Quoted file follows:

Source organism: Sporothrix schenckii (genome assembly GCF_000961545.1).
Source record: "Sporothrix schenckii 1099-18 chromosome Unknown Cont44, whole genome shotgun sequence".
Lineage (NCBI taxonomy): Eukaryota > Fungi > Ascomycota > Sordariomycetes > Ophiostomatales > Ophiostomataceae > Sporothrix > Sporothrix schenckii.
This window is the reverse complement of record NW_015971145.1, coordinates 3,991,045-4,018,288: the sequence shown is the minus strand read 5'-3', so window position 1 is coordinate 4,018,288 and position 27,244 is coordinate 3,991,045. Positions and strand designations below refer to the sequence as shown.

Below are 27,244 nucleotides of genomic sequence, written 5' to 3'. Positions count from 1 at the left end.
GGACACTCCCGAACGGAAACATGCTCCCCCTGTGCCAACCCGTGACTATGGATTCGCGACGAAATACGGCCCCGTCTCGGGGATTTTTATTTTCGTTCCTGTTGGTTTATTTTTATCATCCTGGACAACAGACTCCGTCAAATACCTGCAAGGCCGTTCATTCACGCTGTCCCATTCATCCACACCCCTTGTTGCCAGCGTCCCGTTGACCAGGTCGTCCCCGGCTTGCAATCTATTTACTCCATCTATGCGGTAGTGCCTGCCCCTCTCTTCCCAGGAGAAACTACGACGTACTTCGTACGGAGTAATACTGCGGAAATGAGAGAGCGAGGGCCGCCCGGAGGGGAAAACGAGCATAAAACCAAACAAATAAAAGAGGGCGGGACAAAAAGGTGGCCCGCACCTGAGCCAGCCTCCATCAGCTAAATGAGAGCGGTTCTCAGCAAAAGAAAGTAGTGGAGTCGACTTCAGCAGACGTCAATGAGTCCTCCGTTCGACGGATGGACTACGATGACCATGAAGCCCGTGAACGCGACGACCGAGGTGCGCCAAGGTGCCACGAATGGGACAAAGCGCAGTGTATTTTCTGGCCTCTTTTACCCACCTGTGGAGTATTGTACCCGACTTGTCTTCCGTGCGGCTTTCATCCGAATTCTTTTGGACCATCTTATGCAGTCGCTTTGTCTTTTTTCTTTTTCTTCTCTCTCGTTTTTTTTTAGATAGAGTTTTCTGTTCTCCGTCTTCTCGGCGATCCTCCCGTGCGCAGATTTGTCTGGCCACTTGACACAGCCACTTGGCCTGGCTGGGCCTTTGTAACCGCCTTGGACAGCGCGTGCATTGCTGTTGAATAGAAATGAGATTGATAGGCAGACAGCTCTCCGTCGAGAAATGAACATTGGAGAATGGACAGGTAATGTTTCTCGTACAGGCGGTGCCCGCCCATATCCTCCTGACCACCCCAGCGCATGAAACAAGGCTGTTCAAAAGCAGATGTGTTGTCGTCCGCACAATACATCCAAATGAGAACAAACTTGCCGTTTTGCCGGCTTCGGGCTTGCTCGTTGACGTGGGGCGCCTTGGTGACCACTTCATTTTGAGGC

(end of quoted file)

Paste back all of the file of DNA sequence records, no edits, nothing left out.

Source organism: Sporothrix schenckii (genome assembly GCF_000961545.1).
Source record: "Sporothrix schenckii 1099-18 chromosome Unknown Cont44, whole genome shotgun sequence".
Lineage (NCBI taxonomy): Eukaryota > Fungi > Ascomycota > Sordariomycetes > Ophiostomatales > Ophiostomataceae > Sporothrix > Sporothrix schenckii.
This window is the reverse complement of record NW_015971145.1, coordinates 3,991,045-4,018,288: the sequence shown is the minus strand read 5'-3', so window position 1 is coordinate 4,018,288 and position 27,244 is coordinate 3,991,045. Positions and strand designations below refer to the sequence as shown.

Below are 27,244 nucleotides of genomic sequence, written 5' to 3'. Positions count from 1 at the left end.
GGACACTCCCGAACGGAAACATGCTCCCCCTGTGCCAACCCGTGACTATGGATTCGCGACGAAATACGGCCCCGTCTCGGGGATTTTTATTTTCGTTCCTGTTGGTTTATTTTTATCATCCTGGACAACAGACTCCGTCAAATACCTGCAAGGCCGTTCATTCACGCTGTCCCATTCATCCACACCCCTTGTTGCCAGCGTCCCGTTGACCAGGTCGTCCCCGGCTTGCAATCTATTTACTCCATCTATGCGGTAGTGCCTGCCCCTCTCTTCCCAGGAGAAACTACGACGTACTTCGTACGGAGTAATACTGCGGAAATGAGAGAGCGAGGGCCGCCCGGAGGGGAAAACGAGCATAAAACCAAACAAATAAAAGAGGGCGGGACAAAAAGGTGGCCCGCACCTGAGCCAGCCTCCATCAGCTAAATGAGAGCGGTTCTCAGCAAAAGAAAGTAGTGGAGTCGACTTCAGCAGACGTCAATGAGTCCTCCGTTCGACGGATGGACTACGATGACCATGAAGCCCGTGAACGCGACGACCGAGGTGCGCCAAGGTGCCACGAATGGGACAAAGCGCAGTGTATTTTCTGGCCTCTTTTACCCACCTGTGGAGTATTGTACCCGACTTGTCTTCCGTGCGGCTTTCATCCGAATTCTTTTGGACCATCTTATGCAGTCGCTTTGTCTTTTTTCTTTTTCTTCTCTCTCGTTTTTTTTTAGATAGAGTTTTCTGTTCTCCGTCTTCTCGGCGATCCTCCCGTGCGCAGATTTGTCTGGCCACTTGACACAGCCACTTGGCCTGGCTGGGCCTTTGTAACCGCCTTGGACAGCGCGTGCATTGCTGTTGAATAGAAATGAGATTGATAGGCAGACAGCTCTCCGTCGAGAAATGAACATTGGAGAATGGACAGGTAATGTTTCTCGTACAGGCGGTGCCCGCCCATATCCTCCTGACCACCCCAGCGCATGAAACAAGGCTGTTCAAAAGCAGATGTGTTGTCGTCCGCACAATACATCCAAATGAGAACAAACTTGCCGTTTTGCCGGCTTCGGGCTTGCTCGTTGACGTGGGGCGCCTTGGTGACCACTTCATTTTGAGGC